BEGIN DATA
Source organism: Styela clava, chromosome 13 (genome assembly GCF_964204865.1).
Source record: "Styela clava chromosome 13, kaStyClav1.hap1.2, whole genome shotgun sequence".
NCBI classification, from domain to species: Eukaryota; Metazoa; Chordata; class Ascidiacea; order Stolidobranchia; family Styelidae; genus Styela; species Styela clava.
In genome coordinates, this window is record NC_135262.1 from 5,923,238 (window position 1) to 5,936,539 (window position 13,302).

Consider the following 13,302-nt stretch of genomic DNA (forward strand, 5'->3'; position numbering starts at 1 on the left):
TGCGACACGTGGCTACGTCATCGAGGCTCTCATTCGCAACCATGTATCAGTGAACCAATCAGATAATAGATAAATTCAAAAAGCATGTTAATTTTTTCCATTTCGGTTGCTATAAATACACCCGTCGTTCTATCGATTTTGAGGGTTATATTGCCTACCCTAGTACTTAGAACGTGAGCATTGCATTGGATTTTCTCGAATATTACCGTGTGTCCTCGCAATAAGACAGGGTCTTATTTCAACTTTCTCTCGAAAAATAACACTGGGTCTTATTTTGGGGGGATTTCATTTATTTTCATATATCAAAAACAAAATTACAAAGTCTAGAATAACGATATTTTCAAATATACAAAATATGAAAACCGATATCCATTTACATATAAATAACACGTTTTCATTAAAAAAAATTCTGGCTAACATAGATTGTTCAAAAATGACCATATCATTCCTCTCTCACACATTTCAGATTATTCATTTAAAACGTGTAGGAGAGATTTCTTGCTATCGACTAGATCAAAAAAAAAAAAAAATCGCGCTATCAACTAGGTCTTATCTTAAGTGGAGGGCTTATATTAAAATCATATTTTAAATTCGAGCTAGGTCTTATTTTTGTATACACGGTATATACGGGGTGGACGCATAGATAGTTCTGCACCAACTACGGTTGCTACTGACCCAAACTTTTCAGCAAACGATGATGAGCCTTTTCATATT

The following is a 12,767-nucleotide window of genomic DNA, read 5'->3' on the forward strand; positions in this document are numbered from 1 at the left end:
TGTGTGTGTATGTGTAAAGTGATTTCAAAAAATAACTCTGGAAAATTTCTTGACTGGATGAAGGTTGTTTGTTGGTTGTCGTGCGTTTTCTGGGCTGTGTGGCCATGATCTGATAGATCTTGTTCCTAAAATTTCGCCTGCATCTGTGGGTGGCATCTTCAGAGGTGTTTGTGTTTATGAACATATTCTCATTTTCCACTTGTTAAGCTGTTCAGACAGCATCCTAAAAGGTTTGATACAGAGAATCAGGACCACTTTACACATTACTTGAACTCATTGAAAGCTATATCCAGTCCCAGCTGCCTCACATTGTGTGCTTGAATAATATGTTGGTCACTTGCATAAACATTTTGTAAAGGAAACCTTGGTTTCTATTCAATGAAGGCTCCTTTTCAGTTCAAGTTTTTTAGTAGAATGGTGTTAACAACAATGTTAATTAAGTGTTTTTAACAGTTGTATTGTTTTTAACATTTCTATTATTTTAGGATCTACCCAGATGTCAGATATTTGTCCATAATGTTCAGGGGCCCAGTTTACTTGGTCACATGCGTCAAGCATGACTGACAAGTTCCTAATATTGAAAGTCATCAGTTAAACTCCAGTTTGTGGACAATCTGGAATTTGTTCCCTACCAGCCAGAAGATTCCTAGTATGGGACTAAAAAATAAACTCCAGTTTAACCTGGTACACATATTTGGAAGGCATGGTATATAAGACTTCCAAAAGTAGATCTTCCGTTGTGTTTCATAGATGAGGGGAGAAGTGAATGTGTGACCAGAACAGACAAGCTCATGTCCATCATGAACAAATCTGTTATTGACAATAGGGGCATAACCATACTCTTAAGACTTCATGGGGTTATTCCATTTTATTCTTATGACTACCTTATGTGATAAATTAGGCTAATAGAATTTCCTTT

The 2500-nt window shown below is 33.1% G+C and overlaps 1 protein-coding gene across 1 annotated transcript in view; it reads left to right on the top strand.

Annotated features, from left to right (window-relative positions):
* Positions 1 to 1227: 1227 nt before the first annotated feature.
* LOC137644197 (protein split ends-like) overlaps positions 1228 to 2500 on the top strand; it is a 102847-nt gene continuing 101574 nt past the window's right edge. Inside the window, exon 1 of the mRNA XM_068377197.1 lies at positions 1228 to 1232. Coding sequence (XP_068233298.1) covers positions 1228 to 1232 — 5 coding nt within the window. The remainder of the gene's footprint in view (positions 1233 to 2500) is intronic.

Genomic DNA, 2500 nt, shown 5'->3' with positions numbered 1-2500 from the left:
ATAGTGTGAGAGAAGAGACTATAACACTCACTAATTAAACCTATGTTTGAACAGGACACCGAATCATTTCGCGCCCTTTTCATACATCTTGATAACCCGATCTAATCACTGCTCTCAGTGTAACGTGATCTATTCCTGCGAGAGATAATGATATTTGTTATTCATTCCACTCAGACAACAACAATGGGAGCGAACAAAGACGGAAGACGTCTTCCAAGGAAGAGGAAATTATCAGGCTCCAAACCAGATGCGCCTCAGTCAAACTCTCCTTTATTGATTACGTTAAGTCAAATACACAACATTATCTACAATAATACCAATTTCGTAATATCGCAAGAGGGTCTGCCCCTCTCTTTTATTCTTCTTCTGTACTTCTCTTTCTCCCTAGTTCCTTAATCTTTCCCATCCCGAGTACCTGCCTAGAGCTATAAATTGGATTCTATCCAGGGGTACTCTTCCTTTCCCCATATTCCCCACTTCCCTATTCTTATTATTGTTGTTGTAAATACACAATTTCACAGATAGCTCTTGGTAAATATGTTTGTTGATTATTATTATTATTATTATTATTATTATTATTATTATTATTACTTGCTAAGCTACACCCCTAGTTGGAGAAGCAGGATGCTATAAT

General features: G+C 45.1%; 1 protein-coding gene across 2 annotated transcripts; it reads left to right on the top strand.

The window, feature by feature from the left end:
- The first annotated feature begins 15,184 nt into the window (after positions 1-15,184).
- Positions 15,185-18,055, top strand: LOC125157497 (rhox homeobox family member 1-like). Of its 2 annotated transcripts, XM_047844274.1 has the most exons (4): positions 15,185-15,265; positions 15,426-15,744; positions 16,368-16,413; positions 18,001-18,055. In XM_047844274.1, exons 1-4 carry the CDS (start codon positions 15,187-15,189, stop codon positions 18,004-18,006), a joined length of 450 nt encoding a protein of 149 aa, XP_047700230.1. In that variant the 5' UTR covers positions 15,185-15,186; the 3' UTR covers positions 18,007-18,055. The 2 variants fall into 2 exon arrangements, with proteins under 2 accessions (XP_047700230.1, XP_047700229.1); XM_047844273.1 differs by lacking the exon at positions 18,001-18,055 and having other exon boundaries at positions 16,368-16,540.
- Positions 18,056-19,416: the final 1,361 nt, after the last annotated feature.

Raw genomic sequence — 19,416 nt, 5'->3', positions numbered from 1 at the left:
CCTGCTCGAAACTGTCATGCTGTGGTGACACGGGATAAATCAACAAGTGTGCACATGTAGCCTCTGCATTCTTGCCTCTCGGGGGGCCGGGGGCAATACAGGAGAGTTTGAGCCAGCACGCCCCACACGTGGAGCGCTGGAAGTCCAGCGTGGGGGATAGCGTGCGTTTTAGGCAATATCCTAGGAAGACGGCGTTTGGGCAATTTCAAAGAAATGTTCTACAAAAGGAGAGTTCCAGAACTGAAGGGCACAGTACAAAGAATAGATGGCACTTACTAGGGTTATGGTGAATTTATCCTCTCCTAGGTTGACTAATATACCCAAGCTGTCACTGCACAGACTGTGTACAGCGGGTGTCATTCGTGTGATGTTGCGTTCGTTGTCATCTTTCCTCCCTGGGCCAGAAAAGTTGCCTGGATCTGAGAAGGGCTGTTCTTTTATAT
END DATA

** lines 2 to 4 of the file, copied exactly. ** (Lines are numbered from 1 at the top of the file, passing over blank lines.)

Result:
Source record: "Styela clava chromosome 13, kaStyClav1.hap1.2, whole genome shotgun sequence".
NCBI classification, from domain to species: Eukaryota; Metazoa; Chordata; class Ascidiacea; order Stolidobranchia; family Styelidae; genus Styela; species Styela clava.
In genome coordinates, this window is record NC_135262.1 from 5,923,238 (window position 1) to 5,936,539 (window position 13,302).